Schlesinger’s intemperate and actually fairly crazy remarks reveal not the judgment of a historian, but that of a leftist partisan intent on scaring the public, just as the old communists used to do in the ’40s and early ’50s by saying that Harry S. Truman was a fascist.
No wonder that a historical panel held when Bush was in office found that he was a “war criminal” and a “McCarthyite,” all because of the measures he took to protect our national security. Now that Barack Obama has seen fit to continue implementation of the very measures Bush instituted and they condemned at the time, they have become very silent about this truth. Evidently when Obama does the same it is good; when he does things like put prisoners in Gitmo, use rendition, and engage in warrantless wiretapping, they are no longer measures that make the chief executive a war criminal. That designation is reserved only for Republicans they seek to demonize.
Professor Knott has enraged the academics with this conclusion:
George W. Bush’s low standing among academics reflects, in part, the rise of partisan scholarship: the use of history as ideology and as a political weapon, which means the corruption of history as history. Bush may not have been a great president; he may even be considered an average or below-average president, but he and — more important — the nation deserve better than this partisan rush to judgment.
He has also enraged the most left-wing journalists. At The Nation, Eric Alterman uses his column to print in full the assessment of his colleague Reed Richardson. What piques Richardson is that his journalistic colleagues have dared to look back at their own Bush-era reporting, and have found it flawed. He writes: “what was startling to see this past week was the degree to which the press willingly obliged a phalanx of Bush apologists intent on airbrushing out the many inconvenient and dreadful aspects of our 43rd president’s legacy.”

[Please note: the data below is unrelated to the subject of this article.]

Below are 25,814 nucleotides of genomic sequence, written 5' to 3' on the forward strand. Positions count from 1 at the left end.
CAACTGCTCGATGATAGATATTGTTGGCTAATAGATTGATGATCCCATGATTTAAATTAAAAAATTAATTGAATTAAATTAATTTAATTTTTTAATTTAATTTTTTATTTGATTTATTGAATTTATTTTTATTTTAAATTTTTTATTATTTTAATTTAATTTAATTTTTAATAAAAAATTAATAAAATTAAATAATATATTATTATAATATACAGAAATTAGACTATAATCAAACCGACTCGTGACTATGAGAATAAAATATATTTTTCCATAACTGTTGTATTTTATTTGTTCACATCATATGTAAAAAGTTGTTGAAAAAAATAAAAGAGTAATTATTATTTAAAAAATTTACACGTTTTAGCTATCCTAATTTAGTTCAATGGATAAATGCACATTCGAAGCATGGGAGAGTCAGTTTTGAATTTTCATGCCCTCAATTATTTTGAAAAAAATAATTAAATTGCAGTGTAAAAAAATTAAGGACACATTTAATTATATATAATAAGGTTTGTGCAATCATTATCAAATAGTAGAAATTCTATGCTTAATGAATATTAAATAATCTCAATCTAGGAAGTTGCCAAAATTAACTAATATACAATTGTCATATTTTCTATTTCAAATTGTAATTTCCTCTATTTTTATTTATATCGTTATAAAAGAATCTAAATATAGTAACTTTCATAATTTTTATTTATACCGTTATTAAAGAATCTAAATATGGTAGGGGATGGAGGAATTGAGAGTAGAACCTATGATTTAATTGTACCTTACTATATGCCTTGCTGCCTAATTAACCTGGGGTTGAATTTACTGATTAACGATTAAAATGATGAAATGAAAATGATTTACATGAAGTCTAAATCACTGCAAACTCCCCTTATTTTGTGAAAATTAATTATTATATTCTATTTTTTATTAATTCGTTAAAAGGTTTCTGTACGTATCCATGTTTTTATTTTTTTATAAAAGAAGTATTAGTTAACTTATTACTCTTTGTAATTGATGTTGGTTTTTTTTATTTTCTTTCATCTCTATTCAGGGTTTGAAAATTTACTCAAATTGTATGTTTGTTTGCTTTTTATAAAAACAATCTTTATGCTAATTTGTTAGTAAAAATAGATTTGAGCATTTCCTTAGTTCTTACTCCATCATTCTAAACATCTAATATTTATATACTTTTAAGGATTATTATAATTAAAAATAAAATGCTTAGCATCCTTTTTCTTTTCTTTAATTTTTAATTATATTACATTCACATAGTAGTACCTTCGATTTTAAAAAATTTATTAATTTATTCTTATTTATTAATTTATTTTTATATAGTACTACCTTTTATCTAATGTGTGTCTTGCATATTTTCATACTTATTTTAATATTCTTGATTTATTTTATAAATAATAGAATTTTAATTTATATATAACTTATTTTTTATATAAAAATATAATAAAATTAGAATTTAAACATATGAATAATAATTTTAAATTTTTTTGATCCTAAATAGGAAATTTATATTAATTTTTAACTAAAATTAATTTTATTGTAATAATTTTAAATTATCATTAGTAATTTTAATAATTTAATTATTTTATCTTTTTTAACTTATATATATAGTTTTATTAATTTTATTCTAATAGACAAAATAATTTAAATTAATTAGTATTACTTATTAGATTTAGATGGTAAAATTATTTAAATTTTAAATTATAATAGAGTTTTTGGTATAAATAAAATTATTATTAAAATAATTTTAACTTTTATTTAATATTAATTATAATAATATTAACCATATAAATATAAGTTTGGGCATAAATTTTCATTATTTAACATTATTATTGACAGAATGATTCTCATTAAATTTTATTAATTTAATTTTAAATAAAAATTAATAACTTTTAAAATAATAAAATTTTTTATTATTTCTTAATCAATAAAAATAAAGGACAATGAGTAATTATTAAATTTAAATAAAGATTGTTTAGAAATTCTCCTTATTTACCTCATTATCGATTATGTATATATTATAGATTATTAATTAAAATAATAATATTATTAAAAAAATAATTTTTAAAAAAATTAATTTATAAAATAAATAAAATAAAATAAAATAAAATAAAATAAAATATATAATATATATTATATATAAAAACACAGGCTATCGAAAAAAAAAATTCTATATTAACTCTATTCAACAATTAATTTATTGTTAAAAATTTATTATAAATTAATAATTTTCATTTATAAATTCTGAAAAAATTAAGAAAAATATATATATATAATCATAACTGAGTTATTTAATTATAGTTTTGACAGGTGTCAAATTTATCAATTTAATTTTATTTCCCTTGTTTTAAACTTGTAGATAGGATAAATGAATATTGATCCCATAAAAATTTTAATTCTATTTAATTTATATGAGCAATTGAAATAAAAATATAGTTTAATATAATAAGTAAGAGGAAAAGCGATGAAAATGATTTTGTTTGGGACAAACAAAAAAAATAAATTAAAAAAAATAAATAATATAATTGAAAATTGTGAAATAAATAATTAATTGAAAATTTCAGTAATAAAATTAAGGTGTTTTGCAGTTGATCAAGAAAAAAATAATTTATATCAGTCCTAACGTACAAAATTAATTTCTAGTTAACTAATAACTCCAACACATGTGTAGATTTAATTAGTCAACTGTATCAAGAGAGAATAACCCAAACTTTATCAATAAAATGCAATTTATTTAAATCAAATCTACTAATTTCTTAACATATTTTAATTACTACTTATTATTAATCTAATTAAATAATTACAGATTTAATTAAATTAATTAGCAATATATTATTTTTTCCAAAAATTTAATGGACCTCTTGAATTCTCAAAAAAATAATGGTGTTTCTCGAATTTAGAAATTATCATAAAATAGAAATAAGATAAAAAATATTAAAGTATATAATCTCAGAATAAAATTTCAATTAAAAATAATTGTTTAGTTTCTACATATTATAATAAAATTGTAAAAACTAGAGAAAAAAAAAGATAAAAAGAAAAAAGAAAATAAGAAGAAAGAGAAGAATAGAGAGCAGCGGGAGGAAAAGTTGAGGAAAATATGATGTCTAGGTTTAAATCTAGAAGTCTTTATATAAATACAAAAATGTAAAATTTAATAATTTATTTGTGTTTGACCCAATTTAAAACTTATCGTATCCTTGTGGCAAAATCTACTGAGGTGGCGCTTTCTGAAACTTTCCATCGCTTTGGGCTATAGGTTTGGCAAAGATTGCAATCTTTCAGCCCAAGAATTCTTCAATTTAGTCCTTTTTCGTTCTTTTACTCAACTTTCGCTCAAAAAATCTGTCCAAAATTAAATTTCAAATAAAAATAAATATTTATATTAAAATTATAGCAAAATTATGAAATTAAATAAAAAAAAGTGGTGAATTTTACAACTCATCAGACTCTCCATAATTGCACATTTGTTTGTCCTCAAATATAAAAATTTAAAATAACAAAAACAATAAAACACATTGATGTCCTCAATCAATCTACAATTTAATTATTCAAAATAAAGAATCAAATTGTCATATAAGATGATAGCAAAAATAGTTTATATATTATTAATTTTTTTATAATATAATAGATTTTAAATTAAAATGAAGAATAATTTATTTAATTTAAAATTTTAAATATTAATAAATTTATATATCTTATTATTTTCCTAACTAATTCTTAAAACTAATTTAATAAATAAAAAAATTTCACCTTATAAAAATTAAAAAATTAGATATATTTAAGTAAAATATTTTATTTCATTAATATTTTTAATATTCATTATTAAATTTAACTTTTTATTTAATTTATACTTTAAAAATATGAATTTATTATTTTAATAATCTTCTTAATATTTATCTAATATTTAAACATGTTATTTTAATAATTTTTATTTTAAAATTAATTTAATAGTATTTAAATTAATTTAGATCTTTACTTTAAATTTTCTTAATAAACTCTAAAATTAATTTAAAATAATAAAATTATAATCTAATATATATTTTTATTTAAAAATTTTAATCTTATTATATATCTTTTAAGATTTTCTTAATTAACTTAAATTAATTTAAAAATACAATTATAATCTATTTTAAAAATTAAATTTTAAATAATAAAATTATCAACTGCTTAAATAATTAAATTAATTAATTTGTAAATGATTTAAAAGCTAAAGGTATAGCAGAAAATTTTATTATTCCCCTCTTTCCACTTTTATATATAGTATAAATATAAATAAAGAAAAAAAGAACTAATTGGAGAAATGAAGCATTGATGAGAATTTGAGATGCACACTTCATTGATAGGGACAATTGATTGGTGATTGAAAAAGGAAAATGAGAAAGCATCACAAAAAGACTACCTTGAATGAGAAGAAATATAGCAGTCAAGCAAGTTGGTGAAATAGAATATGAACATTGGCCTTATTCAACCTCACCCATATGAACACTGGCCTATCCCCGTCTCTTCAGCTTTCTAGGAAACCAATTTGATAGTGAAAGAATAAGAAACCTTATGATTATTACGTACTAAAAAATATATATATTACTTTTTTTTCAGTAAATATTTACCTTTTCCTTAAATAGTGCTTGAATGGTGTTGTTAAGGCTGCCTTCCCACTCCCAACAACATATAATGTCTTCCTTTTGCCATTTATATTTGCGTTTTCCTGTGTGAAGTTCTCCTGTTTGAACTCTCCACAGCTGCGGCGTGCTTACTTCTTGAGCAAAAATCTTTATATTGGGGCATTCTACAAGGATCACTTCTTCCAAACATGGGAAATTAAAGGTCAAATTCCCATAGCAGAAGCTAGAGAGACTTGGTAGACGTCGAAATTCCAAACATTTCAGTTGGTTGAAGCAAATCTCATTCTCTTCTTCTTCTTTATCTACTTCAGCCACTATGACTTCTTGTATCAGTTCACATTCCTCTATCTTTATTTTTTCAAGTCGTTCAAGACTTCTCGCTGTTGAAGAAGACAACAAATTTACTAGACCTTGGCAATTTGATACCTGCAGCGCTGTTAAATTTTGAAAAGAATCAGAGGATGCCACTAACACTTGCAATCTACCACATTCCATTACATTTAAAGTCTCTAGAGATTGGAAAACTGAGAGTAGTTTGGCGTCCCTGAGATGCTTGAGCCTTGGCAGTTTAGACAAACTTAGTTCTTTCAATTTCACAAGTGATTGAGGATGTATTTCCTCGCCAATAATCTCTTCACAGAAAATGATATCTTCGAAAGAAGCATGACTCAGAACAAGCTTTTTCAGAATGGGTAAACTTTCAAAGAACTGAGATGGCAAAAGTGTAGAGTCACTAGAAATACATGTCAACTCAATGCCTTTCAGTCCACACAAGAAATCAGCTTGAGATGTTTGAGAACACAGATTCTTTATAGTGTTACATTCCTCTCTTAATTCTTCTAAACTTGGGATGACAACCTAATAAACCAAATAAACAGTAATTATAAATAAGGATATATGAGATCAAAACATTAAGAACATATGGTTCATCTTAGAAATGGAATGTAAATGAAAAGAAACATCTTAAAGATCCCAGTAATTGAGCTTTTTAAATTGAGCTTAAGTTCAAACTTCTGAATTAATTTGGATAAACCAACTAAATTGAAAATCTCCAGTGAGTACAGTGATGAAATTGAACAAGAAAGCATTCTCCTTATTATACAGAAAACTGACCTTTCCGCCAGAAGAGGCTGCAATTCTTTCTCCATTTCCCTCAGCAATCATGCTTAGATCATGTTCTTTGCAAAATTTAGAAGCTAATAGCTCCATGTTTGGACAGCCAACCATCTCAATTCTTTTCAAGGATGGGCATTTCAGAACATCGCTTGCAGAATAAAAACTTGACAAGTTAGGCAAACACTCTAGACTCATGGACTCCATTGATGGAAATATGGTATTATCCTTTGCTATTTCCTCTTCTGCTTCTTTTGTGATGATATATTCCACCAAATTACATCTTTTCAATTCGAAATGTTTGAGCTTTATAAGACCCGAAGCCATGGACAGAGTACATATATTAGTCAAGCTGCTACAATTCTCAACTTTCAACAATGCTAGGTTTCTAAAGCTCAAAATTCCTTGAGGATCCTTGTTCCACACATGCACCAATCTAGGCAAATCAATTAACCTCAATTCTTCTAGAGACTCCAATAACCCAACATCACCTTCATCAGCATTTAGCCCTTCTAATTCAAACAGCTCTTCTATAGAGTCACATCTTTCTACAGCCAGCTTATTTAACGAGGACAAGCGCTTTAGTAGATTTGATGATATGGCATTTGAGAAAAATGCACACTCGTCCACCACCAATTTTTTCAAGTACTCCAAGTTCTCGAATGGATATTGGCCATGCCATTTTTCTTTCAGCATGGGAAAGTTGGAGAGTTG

The so-called truths Richardson objects to include Bush’s “outrageous prevarications on Iraq,” by which Richardson means that Bush believed Saddam Hussein might think of using weapons of mass destruction and thought intelligence — believed as well by Democrats — was accurate. What really annoys him is that the Washington Post allowed Stephen Knott to grace its pages and to “fire a barrage of broadsides at his profession.”
One would think that Richardson and Alterman understand that op-ed pages are to be given over to people who have opinions different than those that usually are heard, and that since major papers allowed historians like Wilentz to more than once write major articles condemning George W. Bush (which were widely read and quoted), one op-ed dissenting from the viewpoint of most American historians is worthy to be considered. Rather than be upset about the violations of the historical profession engaged in by Wilentz and Schlesinger in their earlier pieces, these two Nation writers are angry that now some newspapers are allowing those who disagree with them to be heard. What happened, I wonder, to their support of the right of free speech?
I happen to think that it is more than likely that, years hence, George W. Bush’s administration will receive a mixed evaluation by historians. Some of his steps will be seen as wanting; others as successful. But such judgments will be made after using newly available archives, after conducting scores of interviews, and after reading new oral histories of policy-makers in his administration. They will not be made by venting about one’s partisan feelings about a Republican president when he was in office and repeating the same charges after he has been out of office for more than a decade.
So, after looking at the historians’ rankings at the HNN website, I have but one response to their ratings and comments: I give them a grade of F minus.